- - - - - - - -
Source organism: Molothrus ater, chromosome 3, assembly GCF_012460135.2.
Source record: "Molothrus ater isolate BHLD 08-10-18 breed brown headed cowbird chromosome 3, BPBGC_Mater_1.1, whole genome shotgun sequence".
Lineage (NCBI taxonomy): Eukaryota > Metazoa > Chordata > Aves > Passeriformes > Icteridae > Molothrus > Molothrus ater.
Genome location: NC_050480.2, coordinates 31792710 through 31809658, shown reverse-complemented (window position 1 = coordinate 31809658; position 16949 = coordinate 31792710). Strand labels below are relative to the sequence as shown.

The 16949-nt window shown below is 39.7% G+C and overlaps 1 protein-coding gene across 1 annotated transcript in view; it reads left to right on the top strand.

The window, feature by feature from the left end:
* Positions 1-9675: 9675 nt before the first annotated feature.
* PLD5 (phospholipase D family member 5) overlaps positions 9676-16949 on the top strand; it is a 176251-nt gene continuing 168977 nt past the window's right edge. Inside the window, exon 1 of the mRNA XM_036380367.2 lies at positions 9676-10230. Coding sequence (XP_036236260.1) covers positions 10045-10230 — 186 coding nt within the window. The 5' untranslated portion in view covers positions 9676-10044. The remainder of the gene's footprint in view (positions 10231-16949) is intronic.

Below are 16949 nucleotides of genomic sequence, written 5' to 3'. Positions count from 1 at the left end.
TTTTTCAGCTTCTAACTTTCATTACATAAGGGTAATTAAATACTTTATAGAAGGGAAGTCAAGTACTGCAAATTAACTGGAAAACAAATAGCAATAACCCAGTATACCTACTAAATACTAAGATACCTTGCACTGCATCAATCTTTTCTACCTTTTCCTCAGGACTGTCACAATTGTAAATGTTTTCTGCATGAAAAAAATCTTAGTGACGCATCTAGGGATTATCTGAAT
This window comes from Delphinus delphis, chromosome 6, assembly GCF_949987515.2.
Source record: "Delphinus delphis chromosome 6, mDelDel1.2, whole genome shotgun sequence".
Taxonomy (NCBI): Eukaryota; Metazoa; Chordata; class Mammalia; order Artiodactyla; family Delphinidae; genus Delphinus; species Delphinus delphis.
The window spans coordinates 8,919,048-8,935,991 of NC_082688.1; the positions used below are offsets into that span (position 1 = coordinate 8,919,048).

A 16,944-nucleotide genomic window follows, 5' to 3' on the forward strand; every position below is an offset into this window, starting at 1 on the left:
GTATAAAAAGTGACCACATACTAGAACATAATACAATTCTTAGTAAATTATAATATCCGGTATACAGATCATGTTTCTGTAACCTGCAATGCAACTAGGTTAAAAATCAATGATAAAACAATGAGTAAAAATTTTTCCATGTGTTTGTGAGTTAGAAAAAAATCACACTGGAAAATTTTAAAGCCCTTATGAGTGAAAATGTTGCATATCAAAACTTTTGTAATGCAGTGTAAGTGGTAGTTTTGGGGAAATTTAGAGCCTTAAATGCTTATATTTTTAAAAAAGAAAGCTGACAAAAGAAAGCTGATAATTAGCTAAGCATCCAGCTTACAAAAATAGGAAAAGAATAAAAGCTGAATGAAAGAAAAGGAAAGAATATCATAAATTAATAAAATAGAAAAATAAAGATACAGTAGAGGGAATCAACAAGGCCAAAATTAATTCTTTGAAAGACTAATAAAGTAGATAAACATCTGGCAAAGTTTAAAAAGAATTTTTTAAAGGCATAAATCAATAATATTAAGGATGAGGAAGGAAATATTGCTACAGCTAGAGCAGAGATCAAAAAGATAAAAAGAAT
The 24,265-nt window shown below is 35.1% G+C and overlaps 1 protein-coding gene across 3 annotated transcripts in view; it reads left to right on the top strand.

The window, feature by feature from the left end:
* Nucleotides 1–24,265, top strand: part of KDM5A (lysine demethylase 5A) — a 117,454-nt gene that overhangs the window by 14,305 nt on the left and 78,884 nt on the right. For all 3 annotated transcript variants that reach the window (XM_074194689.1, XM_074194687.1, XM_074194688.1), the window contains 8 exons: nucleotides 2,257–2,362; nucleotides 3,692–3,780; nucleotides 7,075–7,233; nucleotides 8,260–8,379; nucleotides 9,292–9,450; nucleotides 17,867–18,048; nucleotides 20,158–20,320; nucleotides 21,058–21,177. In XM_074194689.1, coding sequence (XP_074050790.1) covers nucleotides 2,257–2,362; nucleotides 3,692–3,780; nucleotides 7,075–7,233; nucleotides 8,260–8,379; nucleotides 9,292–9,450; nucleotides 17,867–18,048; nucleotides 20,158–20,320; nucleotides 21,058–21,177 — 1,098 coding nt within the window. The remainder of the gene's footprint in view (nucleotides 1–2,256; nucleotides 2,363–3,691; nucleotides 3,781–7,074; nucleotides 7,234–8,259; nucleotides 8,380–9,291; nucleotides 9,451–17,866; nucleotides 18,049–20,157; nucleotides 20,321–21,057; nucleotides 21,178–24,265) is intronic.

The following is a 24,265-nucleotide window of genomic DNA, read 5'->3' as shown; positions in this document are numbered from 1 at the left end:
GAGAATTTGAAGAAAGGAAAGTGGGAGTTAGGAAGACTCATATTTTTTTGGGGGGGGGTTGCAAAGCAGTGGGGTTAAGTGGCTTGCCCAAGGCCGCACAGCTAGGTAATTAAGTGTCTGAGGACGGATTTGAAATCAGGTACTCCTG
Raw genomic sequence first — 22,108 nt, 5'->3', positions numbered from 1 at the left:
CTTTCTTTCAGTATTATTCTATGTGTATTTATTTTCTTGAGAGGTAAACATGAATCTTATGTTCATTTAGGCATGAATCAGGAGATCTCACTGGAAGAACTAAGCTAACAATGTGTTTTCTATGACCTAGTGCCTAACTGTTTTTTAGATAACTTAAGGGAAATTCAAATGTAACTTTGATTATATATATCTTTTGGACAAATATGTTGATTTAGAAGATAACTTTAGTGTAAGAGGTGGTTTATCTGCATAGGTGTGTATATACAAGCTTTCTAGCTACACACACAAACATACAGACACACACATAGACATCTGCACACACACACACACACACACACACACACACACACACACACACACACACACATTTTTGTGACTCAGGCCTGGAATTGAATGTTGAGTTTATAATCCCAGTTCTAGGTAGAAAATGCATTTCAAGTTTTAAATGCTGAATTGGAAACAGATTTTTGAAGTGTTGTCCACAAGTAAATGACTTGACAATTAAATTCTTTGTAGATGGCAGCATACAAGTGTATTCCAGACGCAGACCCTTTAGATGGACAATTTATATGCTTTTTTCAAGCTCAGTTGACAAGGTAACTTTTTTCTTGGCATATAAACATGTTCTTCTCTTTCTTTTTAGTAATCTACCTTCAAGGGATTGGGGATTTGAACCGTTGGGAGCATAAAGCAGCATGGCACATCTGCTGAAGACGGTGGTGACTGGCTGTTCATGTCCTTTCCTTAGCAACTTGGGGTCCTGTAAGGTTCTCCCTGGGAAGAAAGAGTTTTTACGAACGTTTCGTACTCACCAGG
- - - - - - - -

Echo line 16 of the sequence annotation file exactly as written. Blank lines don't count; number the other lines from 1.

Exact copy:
GTATAAAAAGTGACCACATACTAGAACATAATACAATTCTTAGTAAATTATAATATCCGGTATACAGATCATGTTTCTGTAACCTGCAATGCAACTAGGTTAAAAATCAATGATAAAACAATGAGTAAAAATTTTTCCATGTGTTTGTGAGTTAGAAAAAAATCACACTGGAAAATTTTAAAGCCCTTATGAGTGAAAATGTTGCATATCAAAACTTTTGTAATGCAGTGTAAGTGGTAGTTTTGGGGAAATTTAGAGCCTTAAATGCTTATATTTTTAAAAAAGAAAGCTGACAAAAGAAAGCTGATAATTAGCTAAGCATCCAGCTTACAAAAATAGGAAAAGAATAAAAGCTGAATGAAAGAAAAGGAAAGAATATCATAAATTAATAAAATAGAAAAATAAAGATACAGTAGAGGGAATCAACAAGGCCAAAATTAATTCTTTGAAAGACTAATAAAGTAGATAAACATCTGGCAAAGTTTAAAAAGAATTTTTTAAAGGCATAAATCAATAATATTAAGGATGAGGAAGGAAATATTGCTACAGCTAGAGCAGAGATCAAAAAGATAAAAAGAAT